Financier John Canning Jr., who had been a serious bidder to purchase the Chicago Cubs, on his secret loyalties:
“The only thing that I was able to come out of the closet on was I’m actually a White Sox fan. God, what a relief not to buy the Cubs.”
The WSJ on why Manny Ramirez would probably be good at cricket:
In cricket, the “bowler” will usually throw the ball so that it bounces off the ground before reaching the batsman. By that logic, says John Aaron, secretary of the United States of America Cricket Association, “any baseball player who hits the sinker or low fastball would enjoy a greater percentage of hits.”
The NYT on the slow rise of club cricket in American colleges and universities:
After the championship match, in which South Florida could not handle Montgomery’s firepower, the local fans — three Jamaican retirees sitting in the shade — nodded in approval, clapping politely.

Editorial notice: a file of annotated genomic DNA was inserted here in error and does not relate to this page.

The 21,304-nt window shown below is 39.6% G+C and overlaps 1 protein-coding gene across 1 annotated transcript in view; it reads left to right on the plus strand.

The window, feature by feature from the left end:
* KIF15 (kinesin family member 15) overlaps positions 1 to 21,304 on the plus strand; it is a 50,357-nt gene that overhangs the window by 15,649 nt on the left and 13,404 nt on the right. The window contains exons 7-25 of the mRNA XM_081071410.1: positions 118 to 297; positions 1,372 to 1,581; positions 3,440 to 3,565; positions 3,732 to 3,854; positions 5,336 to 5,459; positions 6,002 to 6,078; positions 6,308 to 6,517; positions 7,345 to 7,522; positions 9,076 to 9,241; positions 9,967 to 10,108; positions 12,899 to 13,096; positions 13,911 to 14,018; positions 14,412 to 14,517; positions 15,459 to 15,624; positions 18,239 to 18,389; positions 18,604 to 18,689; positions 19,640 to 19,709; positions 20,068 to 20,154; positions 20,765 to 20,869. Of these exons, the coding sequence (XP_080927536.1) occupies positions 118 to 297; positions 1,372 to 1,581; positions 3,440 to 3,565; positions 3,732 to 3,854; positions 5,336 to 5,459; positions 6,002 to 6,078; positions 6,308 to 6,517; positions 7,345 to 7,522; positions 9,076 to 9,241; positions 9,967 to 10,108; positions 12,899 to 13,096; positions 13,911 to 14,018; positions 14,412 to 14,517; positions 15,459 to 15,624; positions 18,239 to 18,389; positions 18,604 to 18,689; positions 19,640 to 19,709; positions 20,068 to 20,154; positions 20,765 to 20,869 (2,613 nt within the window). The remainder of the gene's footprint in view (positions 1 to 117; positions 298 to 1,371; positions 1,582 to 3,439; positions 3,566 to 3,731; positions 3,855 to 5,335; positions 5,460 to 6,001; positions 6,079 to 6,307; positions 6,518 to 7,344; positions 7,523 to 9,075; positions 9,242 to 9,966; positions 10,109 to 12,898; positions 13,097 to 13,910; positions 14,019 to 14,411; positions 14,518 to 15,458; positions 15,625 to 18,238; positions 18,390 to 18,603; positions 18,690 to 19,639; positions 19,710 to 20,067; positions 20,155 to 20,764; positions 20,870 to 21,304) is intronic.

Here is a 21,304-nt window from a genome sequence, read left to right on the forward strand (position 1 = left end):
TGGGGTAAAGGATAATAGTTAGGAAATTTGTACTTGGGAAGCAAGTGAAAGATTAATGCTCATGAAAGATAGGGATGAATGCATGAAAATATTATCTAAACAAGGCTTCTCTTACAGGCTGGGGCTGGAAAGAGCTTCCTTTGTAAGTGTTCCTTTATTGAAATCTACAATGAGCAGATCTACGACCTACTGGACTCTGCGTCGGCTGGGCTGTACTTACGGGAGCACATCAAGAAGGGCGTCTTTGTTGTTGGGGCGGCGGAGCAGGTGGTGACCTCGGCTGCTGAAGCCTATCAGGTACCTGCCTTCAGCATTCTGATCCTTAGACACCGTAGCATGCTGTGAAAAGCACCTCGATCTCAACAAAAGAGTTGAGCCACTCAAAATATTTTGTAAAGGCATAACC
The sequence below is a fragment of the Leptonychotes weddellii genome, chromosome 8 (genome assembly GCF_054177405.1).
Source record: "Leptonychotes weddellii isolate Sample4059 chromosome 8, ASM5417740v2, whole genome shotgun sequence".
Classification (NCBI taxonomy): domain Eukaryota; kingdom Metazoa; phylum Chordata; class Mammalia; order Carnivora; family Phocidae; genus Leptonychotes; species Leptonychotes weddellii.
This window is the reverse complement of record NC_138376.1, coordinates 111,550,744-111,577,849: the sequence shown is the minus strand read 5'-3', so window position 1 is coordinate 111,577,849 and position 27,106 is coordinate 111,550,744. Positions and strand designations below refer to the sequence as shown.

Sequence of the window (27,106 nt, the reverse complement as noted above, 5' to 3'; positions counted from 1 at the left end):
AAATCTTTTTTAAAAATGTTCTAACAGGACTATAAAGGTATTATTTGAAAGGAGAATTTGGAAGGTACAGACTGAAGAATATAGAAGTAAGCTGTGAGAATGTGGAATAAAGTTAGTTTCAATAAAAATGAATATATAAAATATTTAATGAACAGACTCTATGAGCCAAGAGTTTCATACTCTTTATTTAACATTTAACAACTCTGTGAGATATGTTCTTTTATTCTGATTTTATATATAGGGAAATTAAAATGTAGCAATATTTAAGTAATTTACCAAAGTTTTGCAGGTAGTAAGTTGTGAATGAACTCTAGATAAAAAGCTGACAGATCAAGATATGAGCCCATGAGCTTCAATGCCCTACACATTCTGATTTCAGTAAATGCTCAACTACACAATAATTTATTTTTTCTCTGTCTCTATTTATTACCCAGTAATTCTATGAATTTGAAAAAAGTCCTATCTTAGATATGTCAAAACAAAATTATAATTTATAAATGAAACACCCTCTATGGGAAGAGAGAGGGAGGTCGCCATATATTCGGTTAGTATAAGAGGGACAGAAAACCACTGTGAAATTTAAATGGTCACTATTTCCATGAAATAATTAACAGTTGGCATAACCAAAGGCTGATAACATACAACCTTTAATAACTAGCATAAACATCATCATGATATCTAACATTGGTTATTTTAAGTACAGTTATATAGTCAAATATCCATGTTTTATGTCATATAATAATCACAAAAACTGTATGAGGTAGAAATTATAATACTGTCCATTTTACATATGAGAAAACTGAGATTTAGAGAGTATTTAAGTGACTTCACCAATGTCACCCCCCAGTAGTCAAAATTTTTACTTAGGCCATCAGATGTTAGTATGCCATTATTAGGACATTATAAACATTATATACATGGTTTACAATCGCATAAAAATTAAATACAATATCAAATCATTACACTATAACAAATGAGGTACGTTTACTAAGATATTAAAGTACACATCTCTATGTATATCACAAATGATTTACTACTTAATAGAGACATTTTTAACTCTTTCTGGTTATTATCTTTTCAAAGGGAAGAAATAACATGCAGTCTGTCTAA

Rob Neyer wonders why publicly funded stadia, despite being economic non-starters, continue to get approved and built:
Is it because the ballpark proponents contribute money to — i.e., bribe — the local politicians? Is it because the politicians are driven to make their mark on things, and building a huge concrete playground for millionaires is one of the biggest marks one can make? Is it because the voters really do want to spend their tax dollars on those huge playgrounds?
Huff Po on Chicago’s hopes that President Obama will show up when they make their final pitch to host the 2016 Summer Olympics:
“Anyone who’s met him senses he has the charisma and chemistry to work well with people,” said Bob Ctvrtlik, the USOC vice chairman for international relations. “If he can come and stay for an hour, we’ll appreciate it. If he can stay a few days, we’ll appreciate it even more.”